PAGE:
All the materials can be classified into one of the three groups, that is conductors, insulators and absorbers. In particular electromagnetic energy is reflected from the surface of, and therefore does not heat, metals. Metals in general have high conductivity and are classified as conductors and are often used as conduits (waveguides) for the electromagnetic energy. Materials which are transparent to electromagnetic energy are classified as insulators and are often used to support the material to be heated. Materials which are absorbers of electromagnetic energy are easily heated and are classified as dielectrics.

The advantages of electromagnetic energy heating over conventional heating are well known in the art and include:

Non-contact heating;

Energy transfer and not heat transfer;

Rapid heating;

Material selective heating;

Volumetric heating;

Quick start up and stopping;

Heating starts from the interior of the material body; and

High level of safety and automation.

Referring now to TABLE 1 varying heating characteristics have been observed in different minerals exposed to electromagnetic energy (illustratively microwave energy at a frequency of 2.45 GHz):

TABLE 1 Mineral Heating Response Arsenopyrite Heats, some sparking Bornite Heats readily Chalcopyrite Heats readily, sulphur fumes Covellite Difficult to heat Galena Heats readily with arcing Pyrite Heats readily Pyrrohtite Heats readily Cassiterite Heats readily Hematite Heats readily Magnetite Heats readily Monazite Does not heat

Similarly, when a variety of materials are subject to electromagnetic energy supplied by a 1 kW 2.45 GHz source, the maximum temperatures for the given heating duration as tabled in TABLE 2 were observed:

TABLE 2 Mineral Maximum temp (° C.) Time (min) Albite 69 7 Chalcocite 746 7 Chalcopyrite 920 1 Chromite 155 7 Cinnabar 144 8.5 Galena 956 7 Hematite 182 7 Magnetite 1258 2.75 Marble 74 4.25 Molybdenite 192 7 Orthoclase 67 7 Pyrite 1019 6.75 Pyrrohtite 586 1.75 Quartz 79 7 Sphalerite 88 7 Tetrahedrite 151 7 Zircon 52 7

A number of important conclusions can be drawn from the above:
    • Highest temperatures were obtained with carbon and most metal oxides.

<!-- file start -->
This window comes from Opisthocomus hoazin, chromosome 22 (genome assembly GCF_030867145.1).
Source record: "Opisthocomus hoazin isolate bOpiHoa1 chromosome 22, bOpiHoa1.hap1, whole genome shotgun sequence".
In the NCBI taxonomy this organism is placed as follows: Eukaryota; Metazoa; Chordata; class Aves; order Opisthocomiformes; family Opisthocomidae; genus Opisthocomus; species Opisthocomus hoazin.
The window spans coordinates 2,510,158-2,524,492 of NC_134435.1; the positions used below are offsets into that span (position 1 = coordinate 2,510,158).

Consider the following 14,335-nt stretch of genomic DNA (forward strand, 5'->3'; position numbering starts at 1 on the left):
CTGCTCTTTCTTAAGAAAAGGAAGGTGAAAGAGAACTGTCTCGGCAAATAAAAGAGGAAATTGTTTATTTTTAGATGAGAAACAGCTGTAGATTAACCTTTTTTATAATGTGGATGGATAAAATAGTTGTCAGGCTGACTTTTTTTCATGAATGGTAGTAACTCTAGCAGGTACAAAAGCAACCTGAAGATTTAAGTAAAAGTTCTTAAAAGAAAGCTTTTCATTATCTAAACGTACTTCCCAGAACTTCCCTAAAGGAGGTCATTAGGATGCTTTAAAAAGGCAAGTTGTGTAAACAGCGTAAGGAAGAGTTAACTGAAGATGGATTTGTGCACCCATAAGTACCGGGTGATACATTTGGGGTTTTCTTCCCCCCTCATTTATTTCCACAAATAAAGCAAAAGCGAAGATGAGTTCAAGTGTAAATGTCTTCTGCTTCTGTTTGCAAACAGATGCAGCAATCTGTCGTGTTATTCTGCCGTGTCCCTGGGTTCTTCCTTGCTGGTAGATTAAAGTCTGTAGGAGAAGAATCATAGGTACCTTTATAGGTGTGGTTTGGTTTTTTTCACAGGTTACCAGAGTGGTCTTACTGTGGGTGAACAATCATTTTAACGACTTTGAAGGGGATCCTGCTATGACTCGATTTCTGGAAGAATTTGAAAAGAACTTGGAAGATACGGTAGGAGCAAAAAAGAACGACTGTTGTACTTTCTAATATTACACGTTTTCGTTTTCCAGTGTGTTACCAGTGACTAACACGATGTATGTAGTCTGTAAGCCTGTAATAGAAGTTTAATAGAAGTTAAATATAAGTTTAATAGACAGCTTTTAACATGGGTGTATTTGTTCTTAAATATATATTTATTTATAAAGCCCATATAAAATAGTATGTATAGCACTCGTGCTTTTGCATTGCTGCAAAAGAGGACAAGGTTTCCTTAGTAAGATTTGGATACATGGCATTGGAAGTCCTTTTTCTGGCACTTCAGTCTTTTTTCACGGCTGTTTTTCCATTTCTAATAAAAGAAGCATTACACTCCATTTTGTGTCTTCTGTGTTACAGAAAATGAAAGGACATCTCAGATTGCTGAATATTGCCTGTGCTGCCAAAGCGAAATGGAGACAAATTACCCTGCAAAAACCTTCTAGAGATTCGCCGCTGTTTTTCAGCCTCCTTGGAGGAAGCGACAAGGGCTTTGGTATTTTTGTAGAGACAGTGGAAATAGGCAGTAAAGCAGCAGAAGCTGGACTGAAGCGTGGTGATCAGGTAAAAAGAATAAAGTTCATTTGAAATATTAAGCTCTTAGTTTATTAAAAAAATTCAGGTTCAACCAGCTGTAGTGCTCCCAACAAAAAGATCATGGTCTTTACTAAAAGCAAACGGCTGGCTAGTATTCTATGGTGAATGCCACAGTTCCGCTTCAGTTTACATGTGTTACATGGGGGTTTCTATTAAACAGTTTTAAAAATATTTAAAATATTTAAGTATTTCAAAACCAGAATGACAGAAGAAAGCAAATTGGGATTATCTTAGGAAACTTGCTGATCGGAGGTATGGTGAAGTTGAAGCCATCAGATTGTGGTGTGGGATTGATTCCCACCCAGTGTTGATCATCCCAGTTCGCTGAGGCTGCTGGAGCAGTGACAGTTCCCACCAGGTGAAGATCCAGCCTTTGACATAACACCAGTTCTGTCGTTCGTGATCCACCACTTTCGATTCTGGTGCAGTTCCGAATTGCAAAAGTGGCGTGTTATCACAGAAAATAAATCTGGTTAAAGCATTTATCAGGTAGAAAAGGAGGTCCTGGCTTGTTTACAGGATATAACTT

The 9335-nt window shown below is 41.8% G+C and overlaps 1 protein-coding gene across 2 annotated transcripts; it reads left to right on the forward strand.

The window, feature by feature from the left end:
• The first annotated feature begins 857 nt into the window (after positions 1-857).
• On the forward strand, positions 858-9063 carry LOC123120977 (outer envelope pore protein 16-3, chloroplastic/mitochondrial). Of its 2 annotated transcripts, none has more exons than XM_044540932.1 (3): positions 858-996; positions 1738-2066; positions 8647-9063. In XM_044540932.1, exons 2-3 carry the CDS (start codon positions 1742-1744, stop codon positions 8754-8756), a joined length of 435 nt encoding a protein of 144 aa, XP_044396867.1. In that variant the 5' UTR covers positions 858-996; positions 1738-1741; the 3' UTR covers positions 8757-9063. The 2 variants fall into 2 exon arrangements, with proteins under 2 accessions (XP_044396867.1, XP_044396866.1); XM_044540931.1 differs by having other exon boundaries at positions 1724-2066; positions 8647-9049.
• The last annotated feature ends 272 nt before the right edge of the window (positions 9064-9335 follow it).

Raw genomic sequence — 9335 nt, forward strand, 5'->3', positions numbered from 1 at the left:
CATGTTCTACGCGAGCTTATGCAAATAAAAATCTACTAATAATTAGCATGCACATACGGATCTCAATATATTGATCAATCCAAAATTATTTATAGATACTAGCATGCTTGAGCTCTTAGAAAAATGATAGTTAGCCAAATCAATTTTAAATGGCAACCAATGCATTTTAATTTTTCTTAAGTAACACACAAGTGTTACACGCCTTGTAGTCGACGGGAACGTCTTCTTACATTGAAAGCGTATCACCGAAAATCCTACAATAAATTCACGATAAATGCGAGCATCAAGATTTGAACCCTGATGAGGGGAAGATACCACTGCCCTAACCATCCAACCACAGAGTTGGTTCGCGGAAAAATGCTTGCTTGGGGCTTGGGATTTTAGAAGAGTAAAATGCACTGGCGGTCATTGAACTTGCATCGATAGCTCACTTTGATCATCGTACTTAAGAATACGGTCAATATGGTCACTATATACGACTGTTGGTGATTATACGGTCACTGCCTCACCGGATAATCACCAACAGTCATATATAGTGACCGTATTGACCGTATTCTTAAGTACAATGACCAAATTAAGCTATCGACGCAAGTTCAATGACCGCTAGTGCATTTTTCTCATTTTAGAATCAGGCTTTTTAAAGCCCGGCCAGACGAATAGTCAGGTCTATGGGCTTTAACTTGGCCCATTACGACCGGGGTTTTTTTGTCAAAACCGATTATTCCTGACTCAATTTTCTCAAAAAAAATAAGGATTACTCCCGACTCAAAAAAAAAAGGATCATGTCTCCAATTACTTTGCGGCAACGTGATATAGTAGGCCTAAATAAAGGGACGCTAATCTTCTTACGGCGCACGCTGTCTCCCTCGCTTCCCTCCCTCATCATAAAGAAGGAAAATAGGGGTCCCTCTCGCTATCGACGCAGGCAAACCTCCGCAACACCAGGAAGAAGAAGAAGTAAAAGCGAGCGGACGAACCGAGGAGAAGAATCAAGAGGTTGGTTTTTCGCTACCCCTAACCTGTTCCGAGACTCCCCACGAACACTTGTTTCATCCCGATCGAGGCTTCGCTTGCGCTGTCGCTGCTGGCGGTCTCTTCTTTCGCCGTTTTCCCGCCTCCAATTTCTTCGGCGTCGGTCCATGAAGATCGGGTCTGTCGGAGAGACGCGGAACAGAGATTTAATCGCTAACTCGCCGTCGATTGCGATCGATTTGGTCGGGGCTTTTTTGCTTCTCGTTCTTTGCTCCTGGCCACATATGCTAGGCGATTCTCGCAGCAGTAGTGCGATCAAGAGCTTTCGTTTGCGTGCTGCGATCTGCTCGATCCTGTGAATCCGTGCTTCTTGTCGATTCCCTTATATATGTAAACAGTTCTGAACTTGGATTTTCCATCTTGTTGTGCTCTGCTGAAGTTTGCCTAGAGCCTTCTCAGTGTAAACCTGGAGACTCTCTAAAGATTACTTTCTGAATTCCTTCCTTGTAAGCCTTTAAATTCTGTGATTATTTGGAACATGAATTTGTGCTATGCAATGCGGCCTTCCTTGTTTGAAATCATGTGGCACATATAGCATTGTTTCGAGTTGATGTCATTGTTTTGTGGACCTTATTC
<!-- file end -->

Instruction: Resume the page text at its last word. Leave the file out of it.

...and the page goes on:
• Most metal sulphides heat well with a consistent pattern. Metal powders and some heavy metal halides also heat well.
    • Gangue minerals such as quartz, calcite and feldspar do not heat.
    • Most silicates, carbonates, sulphates, some oxides and sulphides do not heat well and their mineral properties remain essentially the same.
    • Low lossy materials such as SiO2 and CaCO3 heat only very slowly; and
    • High lossy materials such as PbS, and Fe3O4 heat rapidly.

Additionally, it has also been found that ores having consistent mineralogy and which contain a good absorber of electromagnetic energy in a transparent gangue matrix are more responsive to treatment with electromagnetic energy. Additionally, ores that contain small, finely disseminated particles in discrete elements respond poorly to treatment with electromagnetic energy.

Breaking rocks using electromagnetic energy is primarily based on inducing stresses by differential thermal expansion and is based on a principle similar to fire setting technique. From the above it follows, therefore, that heating an aggregate such as rock, which is comprised of a heterogeneous mixture of materials such as minerals suspended in a matrix, electromagnetic energy, causes the different materials within the aggregate to heat at different rates (for example, as discussed above the metals in metal bearing rocks, or ores, tend to remain cool while reflecting heat into the surrounding materials, thereby increasing this effect). As a result, and as aggregate materials such as rocks (although typically of high compressive strength) have relatively low tensile strengths, even relatively small thermally induced expansion of one material in the aggregate can serve to introduce micro cracks into or fracture the aggregate.